Archaeology of Archaeology

June 1, 2011 § 1 Comment

The beginning of a field season is perhaps the best time to consider the link between archaeology and tourism. A recent issue of the International Journal of Historical Archaeology does just that, and it makes clear the close link between the modern developments of tourism and archaeology. The desire to know the past through careful, firsthand observation of the remains of the past, is deeply tied to epistemological develops associated with the rise of modernity. Authenticity emerges from the accurate representation of the real.

At the same time, both tourism and archaeology understood the real as existing within fairly circumscribed limits. Just as tourism hid the reality of the support systems that allowed the authentic past to be available for the casual tourist to experience. Archaeology drew upon middle class faith in positivist, scientific knowledge to support the construction of past realities.  The messy details of archaeological epistemologies were hidden from view behind authoritative publications that grounded the past in neatly organized typologies.

The articles in the IJHA volume work to use archaeology to disclose the other side of tourism.  They focus on the elusive character of authenticity and the space behind the neat façade presented to the visitor to a tourist attraction, hotel, or historical site. It struck me as strange, however, that the archaeologists never turned their critical gaze on their own part in the tourism industry or the authenticity industry.

Archaeology, after all, leaves behind its own traces in the landscape, its own archaeological record.  Excavation not only removes and documents layers but also leaves behind traces of its own practices, social organization, and epistemological expectations. The veil that archaeology has tended to draw over its own methods and procedures has show the socially imposed limits of its own gaze. For example, just as archaeology has revealed the difficult conditions of the minorities and lower class individuals and families who worked to create the tourist experiences in the US, they did not offer similar examinations of the living conditions of archaeological worker in, say, the Eastern Mediterranean or Middle East who worked to produce well-known, tourist and scholarly attractions that grace archaeology textbooks. Moreover, the remains of archaeological field camps, excavation houses, museums, and even the excavations themselves should reveal considerable evidence regarding the social organization of archaeological practice.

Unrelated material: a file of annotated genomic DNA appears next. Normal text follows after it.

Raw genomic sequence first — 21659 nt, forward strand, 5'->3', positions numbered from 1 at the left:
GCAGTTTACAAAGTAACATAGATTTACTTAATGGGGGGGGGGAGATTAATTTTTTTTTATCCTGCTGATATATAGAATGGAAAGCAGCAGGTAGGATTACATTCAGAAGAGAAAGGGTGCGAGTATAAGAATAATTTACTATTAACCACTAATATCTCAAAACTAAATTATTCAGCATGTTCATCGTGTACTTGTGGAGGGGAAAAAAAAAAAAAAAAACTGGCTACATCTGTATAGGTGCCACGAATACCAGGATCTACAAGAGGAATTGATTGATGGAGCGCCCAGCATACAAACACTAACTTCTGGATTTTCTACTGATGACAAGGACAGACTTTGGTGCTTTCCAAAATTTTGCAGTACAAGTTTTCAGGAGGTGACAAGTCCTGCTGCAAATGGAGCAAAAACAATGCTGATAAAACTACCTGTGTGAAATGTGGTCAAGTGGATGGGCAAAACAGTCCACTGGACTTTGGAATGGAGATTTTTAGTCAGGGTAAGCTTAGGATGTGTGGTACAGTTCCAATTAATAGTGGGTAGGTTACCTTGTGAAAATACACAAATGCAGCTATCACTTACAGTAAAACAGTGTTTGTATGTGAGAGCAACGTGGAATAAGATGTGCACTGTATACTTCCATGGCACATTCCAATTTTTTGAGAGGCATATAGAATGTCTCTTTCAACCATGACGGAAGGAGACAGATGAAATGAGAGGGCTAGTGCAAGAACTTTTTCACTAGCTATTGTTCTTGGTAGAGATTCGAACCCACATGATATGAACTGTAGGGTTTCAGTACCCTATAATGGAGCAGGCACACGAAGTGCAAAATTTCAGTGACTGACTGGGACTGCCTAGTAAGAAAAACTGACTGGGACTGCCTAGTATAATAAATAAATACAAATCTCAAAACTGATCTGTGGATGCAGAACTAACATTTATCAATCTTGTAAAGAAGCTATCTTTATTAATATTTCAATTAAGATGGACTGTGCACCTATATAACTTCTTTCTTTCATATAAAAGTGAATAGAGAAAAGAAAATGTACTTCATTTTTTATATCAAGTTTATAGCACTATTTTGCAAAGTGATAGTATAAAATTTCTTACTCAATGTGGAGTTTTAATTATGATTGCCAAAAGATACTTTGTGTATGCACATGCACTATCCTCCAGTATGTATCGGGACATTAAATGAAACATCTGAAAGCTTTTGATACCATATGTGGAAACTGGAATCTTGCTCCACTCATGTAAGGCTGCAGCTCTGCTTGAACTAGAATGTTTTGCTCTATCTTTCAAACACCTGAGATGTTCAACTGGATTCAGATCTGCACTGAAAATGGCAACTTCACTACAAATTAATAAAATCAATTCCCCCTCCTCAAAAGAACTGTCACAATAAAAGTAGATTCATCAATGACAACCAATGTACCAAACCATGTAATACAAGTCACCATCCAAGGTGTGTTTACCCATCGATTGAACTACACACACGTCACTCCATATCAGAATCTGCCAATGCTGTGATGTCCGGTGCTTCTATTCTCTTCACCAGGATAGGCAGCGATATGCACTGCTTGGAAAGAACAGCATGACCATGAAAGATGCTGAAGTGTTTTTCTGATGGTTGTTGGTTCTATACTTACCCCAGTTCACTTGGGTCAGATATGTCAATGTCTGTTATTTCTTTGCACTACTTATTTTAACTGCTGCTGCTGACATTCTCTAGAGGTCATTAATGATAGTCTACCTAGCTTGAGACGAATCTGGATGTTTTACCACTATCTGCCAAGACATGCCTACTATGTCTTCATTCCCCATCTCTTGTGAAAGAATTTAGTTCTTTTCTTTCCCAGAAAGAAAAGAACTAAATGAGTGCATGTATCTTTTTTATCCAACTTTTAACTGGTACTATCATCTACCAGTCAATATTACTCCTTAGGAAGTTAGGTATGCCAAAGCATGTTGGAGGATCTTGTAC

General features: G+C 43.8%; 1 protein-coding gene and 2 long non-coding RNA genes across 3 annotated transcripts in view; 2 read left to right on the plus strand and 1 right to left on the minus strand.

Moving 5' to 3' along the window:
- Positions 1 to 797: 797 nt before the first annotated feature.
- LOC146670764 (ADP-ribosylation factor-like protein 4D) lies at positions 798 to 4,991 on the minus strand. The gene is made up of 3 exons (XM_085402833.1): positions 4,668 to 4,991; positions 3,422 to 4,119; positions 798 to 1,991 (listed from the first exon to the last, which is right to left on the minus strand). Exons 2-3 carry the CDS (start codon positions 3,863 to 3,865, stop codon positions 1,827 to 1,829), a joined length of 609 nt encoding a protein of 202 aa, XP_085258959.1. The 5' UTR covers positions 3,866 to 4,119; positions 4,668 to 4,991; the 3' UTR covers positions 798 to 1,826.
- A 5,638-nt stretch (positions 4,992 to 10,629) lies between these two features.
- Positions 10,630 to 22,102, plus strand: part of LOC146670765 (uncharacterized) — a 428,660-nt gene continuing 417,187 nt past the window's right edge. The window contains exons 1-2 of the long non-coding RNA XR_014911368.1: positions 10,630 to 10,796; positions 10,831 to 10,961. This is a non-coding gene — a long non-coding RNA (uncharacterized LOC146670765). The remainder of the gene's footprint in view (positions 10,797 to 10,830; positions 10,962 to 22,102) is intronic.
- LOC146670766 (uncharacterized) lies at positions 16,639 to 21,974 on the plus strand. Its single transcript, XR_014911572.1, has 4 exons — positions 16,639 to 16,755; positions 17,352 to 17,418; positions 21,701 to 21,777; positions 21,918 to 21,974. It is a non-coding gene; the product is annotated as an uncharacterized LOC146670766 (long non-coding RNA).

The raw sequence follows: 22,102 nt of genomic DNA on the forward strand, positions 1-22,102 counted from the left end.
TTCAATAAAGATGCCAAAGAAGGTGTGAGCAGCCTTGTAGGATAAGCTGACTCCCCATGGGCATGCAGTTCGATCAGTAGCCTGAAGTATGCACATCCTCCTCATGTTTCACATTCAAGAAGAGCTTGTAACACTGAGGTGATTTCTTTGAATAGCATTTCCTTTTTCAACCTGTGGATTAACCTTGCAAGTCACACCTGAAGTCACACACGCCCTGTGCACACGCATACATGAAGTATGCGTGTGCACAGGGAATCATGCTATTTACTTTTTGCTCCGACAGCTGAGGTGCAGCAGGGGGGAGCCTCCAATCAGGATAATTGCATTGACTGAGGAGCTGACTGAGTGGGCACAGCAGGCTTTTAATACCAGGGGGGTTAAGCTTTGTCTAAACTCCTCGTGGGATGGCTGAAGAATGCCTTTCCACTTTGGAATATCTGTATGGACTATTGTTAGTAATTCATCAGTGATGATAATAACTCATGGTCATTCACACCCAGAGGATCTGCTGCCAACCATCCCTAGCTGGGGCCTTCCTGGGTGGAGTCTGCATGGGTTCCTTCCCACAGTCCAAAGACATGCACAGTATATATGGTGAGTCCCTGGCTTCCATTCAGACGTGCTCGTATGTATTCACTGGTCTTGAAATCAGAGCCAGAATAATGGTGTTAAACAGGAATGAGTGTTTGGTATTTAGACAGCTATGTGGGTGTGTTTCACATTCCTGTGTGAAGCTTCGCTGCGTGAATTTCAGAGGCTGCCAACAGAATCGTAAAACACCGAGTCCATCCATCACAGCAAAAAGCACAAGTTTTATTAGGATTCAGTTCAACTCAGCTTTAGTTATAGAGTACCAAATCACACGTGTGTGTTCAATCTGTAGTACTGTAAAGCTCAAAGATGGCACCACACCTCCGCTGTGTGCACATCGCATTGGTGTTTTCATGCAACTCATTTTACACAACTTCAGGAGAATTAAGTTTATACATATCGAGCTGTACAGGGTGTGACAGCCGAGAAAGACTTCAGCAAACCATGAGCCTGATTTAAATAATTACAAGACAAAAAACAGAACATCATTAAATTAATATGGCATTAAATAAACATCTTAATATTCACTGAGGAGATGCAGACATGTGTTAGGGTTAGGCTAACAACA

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Maybe these aspects of archaeology have been studied, but I cannot recall any specific examples.  The yard outside the storerooms where we work is littered with the material necessary to conduct excavations and restore historical buildings. The space is surrounded by high walls and features secure storerooms well away from the exhibit space of the local museum.  Surely the tools and this space present crucial evidence for the practices central to the production of antiquity in the modern world.

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